Young children can also get small batteries stuck in their nose and ears.  Sometimes this goes undetected until they develop ulcers or tissue damage.

Always keep a check on the number of batteries that you have at home.

Contact your nearest Emergency Department (A&E) if your child swallows a battery.

How do I safely dispose of used batteries?

Get rid of used batteries carefully as they contain chemicals that can be harmful.  You can:

  • Safely dispose of them in your normal household rubbish bags.
  • Take them to your local recycling centre (check with your local council before you go).
  • Take them to local supermarkets if they offer a recycling box for used batteries.  Check before you go.

Daily hearing checklists

Daily hearing aid checklist

Use this hearing aid checklist every day.

Daily hearing aid checklist

Daily listening checklist

Use the listening tubes provided in your child’s hearing aid care pack to complete the daily listening check.

Daily listening checklist

Daily earmould checklist

Use this earmould checklist every day.

Daily earmould checklist

Hearing aid maintenance

Cleaning the earmoulds

Detach the earmould from the hearing aid.
To do this squeeze the tubing near the hearing aid and pull the aid from the tubing.
Cleaning the earmould
Leave the earmould in a solution of warm soapy water for 30 minutes.
Use a safety pin or a sewing pin to remove any wax that is blocking the earmould. 
Run warm water over and through the earmould to clear the soap.
Washing the earmould
Dry the earmould with a tissue or kitchen paper. 
Blow through the tubing to ensure no water is left in the tubing.  (Water left in the tubing will damage the aid when it is reattached.)

If you have been given a puffer, pop it in the end of the tubing and give it a blow. This will dry out any water or condensation which has built up in the tubing.
Drying the earmould
Reattach the earmould to the hearing aid by squeezing the tube.Reattaching the earmould to the hearing aid
Ensure the earmould and hearing aid are connected correctly.
Fit them together correctly by placing the earmould curve to the inside of the curve of the hearing instrument.
Connecting the earmould and hearing aid
The picture shows the left side correctly connected.Left side connected.
The picture shows the right side correctly connected.Right side connected

Remember to make sure your hearing aids never get wet .

Retubing the earmould

You will need to change the tubing when it begins to harden, changes colour or splits.

Your audiologist will show you how to change the tubing.  You can also take it to a hearing aid repair session run by the audiology department.

Step 1
Pull the old tubing out of the earmould.
Do not throw the old tubing away as you will need it later.
Earmould retubing
Step 2
Cut the last 5cm (2 inches) of a piece of pre bent tube to a tapered end.
Thread this through the earmould until it comes out the other end.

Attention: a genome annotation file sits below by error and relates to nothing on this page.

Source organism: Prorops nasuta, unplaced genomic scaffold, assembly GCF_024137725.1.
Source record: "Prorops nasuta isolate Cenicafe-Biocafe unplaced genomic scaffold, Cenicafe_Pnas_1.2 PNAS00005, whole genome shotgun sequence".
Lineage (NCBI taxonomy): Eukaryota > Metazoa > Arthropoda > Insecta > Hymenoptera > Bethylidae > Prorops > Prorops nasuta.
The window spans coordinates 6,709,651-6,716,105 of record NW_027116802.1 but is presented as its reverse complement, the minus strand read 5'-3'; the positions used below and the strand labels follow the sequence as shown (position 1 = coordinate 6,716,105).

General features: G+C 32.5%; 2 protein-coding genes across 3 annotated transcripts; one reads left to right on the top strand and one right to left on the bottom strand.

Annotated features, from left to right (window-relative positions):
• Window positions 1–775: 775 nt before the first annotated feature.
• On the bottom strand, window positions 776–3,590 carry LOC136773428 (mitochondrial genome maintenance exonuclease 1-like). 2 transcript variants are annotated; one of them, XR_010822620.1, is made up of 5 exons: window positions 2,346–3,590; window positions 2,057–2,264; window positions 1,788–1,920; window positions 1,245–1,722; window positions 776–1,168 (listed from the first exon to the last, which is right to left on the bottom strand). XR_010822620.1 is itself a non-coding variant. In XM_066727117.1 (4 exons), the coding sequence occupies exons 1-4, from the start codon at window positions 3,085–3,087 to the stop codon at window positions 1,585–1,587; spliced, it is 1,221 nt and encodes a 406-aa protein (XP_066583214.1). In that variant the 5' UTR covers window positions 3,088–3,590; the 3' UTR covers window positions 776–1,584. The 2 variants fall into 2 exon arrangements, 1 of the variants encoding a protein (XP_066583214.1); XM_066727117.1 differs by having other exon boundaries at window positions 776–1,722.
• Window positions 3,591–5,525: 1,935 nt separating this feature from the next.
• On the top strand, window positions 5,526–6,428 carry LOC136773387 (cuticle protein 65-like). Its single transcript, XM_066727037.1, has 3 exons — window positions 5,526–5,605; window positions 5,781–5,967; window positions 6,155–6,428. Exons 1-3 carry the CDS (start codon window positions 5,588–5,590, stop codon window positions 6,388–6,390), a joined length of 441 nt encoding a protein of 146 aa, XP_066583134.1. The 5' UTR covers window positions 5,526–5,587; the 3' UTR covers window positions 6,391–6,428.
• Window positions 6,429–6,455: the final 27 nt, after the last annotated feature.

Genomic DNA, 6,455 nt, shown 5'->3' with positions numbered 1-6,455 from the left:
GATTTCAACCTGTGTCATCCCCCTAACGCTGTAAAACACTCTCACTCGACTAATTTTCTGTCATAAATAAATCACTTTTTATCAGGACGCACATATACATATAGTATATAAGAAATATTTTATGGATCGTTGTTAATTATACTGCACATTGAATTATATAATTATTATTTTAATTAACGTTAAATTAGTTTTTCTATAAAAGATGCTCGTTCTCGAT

Cut the pre bent tube
Step 3
Pull the tube until the bend reaches the earmould.
All the tapered section should have come through the other side.
Pull tube through
Step 4
Cut the tapered tubing as close as possible to the earmould to avoid any rough edges that might be uncomfortable in the ear. 
(Any tube sticking out could rub your ear and make it sore.)
Cut the tapered tubing
Step 5
Take the old piece of tubing you saved and line it up with the newly threaded tube. Cut the end to the same length.
Line up the old tubing
Step 6
Push the end of the tubing onto the plastic nozzle of your hearing aid.
Make sure that it bends in the right direction.
Reattaching the tubing

Moving over to adult audiology services

This section is for teenagers and young adults who are about to start moving over to the adult audiology service.

It prepares you for the adult audiology service and supports you through the move from secondary school to university or employment.

Most young people begin to move over to the adult audiology service between 16 and 21 years.  Your final transition to the adult audiology service will take place when you are ready. This usually occurs when you have started university or work.

Your transition appointments are similar to your current paediatric audiology appointments.  They also cover the following:

  • what to expect when you move over to adult audiology
  • learning to use your hearing aids independently
  • moving on to University
  • applying for disabled student’s living allowance, support in lectures and equipment to use
  • support in the workplace: Access to Work
  • equipment for your home
  • benefits and other services.

Arrange an appointment with your paediatric audiologist if you have queries about transition to adult audiology services. 

You can also request an information booklet on transition to adult audiology (see More information section below).

Repair service and replacement battery services

Below you will find details of the repair service and various local replacement battery services.

Repair service

The repair service offers the following

  • hearing aid checks
  • replacement of lost hearing aids
  • advice on how best to use hearing aids